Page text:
Differences in Inter-Arm Blood Pressure Seem to Correlate With CAD Severity

The retrospective study makes the case for routine bilateral BP measurement in all new patients across the board, an expert says.

Differences in Inter-Arm Blood Pressure Seem to Correlate With CAD Severity

Measuring the severity of coronary artery disease could be as simple as measuring blood pressure (BP), specifically comparing the difference in blood pressure values between a patient’s right and left arms, according to a new study.

Previous studies have demonstrated associations between inter-arm blood pressure difference (IABPD) and atherosclerosis, peripheral vascular disease, subclavian artery stenosis, and cardiovascular morbidity and mortality. However, “not all clinical practitioners measure BP in both arms,” write lead study author Se-Jun Park, MD (Chuncheon Sacred Heart Hospital, Chuncheon, South Korea).

There is a “consensus” that a difference of 10 mm Hg or more in systolic IABPD is “clinically significant,” Park and colleagues observe. “Nevertheless, in contrast to subclavian artery stenosis and peripheral artery disease, there is controversy regarding the relationship between CAD and IABPD.”

Their results, published online June 9, 2017, ahead of print in Atherosclerosis, showed that among 819 patients from a single institution, retrospectively reviewed multiple IABPD measures adjusted for risk factors were associated with CAD as determined by the Gensini score for measuring coronary atherosclerosis.

Specifically, differences in systolic and diastolic pressures each were associated with Gensini score (P = 0.001 and 0.004, respectively). After adjusting for baseline BP, systolic, diastolic, and mean IABPD still correlated (P ≤ 0.001 for  all comparisons). On multivariate analysis, the factors independently associated with Gensini score were age, gender, diabetes, hypertension, dyslipidemia, and smoking as well as systolic, diastolic, and mean BP-adjusted IABPD. The results were maintained in subgroup analyses.

“The key findings of the present study are that IABPD, especially . . . BP-adjusted IABPD, is associated with the severity of CAD, as indicated by the Gensini score,” the authors write. “Thus, [BP-adjusted IABPD] is an easily measured parameter that may be useful in clinical practice.”

They add: “Further investigations are needed to identify related factors for proper management of coronary atherosclerosis. Moreover, early detection of IABPD may be useful for preventing the progression of atherosclerosis and reducing cardiovascular mortality.”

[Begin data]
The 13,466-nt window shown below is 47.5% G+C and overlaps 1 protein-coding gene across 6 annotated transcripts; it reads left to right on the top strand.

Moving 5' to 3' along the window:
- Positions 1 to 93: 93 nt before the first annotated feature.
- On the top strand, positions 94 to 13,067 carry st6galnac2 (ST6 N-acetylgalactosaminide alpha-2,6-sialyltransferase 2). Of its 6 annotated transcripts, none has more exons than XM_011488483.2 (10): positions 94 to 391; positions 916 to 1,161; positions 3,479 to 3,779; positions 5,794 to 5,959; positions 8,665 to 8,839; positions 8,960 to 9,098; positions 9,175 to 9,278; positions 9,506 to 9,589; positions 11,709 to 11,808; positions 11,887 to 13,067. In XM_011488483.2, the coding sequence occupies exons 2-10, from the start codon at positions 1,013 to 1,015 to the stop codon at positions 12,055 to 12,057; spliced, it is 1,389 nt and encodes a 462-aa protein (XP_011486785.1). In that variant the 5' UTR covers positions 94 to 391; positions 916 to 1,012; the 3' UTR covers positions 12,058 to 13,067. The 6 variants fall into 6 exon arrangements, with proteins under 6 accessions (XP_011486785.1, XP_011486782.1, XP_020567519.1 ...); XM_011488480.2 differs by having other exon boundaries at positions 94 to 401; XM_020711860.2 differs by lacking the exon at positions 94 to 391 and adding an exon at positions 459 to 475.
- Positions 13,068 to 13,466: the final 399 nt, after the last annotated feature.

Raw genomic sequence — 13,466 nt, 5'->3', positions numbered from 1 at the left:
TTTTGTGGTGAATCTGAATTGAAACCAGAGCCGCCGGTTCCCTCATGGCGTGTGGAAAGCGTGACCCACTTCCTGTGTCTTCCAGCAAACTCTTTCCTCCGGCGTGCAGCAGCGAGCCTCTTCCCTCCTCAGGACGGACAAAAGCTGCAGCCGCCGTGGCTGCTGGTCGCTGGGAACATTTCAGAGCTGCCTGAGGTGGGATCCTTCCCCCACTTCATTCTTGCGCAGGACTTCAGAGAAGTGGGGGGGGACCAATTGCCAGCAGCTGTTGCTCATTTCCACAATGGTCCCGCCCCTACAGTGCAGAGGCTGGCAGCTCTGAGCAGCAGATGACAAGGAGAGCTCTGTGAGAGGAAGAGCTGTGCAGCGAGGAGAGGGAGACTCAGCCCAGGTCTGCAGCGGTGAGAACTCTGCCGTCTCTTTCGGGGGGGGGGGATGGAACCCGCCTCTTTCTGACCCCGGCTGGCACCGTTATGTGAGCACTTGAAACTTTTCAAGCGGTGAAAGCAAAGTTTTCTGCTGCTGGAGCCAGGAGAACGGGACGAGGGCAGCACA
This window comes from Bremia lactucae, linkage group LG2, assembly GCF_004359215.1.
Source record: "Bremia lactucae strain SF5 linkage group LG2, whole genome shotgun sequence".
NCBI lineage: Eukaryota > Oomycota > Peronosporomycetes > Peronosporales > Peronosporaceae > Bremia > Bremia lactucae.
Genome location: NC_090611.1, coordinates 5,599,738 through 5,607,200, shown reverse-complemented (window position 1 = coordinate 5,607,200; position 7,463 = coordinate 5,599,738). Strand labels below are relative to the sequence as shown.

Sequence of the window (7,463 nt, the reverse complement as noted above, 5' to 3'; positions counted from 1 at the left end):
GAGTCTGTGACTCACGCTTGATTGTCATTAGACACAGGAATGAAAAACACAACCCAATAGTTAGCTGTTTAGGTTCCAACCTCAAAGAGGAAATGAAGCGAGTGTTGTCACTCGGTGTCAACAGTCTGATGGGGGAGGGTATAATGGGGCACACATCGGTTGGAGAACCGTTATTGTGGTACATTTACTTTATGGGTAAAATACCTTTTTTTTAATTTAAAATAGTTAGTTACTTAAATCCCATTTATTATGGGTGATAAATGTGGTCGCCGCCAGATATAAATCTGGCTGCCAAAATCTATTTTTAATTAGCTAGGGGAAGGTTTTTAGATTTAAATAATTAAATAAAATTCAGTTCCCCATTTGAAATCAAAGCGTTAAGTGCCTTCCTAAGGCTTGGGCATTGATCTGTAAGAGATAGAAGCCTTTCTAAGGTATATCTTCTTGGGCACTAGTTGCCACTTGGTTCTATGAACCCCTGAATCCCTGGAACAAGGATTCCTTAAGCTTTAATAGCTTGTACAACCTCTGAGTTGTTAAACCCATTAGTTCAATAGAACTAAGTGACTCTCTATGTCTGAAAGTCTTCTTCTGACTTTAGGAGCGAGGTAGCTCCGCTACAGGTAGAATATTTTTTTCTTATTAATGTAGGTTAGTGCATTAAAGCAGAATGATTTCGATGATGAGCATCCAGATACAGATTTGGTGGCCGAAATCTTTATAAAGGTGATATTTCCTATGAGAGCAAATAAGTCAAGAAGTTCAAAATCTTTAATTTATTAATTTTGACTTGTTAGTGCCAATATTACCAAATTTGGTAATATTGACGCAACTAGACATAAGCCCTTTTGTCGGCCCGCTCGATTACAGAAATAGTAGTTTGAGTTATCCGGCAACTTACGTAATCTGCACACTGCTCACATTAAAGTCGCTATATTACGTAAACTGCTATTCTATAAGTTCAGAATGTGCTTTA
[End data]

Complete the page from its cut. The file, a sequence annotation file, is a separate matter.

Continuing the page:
The Case for Bilateral BP Measurement

Commenting on the study for TCTMD, Michael Jaff, DO (Newton-Wellesley Hospital, MA), called it “one in a long series of studies that have shown that this very simple physical diagnostic finding is a very potent predictor of coronary disease and premature death, and I guess what this one shows is that it doesn’t really matter what risk factors you have, just a difference in arm blood pressures predicts a risk of coronary disease,” he said.

I just think [there is] overwhelming evidence that this should be standard clinical practice when you see a patient for the first time. Michael Jaff

This is “obviously” important information and a well-done study, Jaff continued, but “they’re trying to make the case that they’ve now demonstrated that the absolute difference in arm blood pressures is a continuous variable relationship with the burden of coronary atherosclerosis. Basically what that means is any difference in arm pressures may in fact be predictive of coronary atherosclerosis. That’s a little risky [to conclude] on this one study.”

In other words, if a patient presents with a 2-mm Hg IABPD, the clinician should not jump to aggressively modifying risk factors based on that alone, he said. “That would have to be shown in a prospective randomized outcome study.”

Another limitation of the study is that they used automated BP recorders, something many primary care providers do not have routine access to, Jaff commented. “So you wonder how accurate would the difference be if you did it by hand as compared to if you did it with a digital system.”

He confirmed that his standard practice is to measure bilateral BP in all new patients, but added that is not necessarily always done by primary care physicians, hematologists, and surgeons. “I do think [this practice is] common among cardiovascular docs who understand the importance of early identification of atherosclerosis and the need for aggressive risk factor interventions,” Jaff said. “This is just one of many studies that says you ought to do that. . . . I just think [there is] overwhelming evidence that this should be standard clinical practice when you see a patient for the first time.”

  • Park and Jaff report no relevant conflicts of interest.

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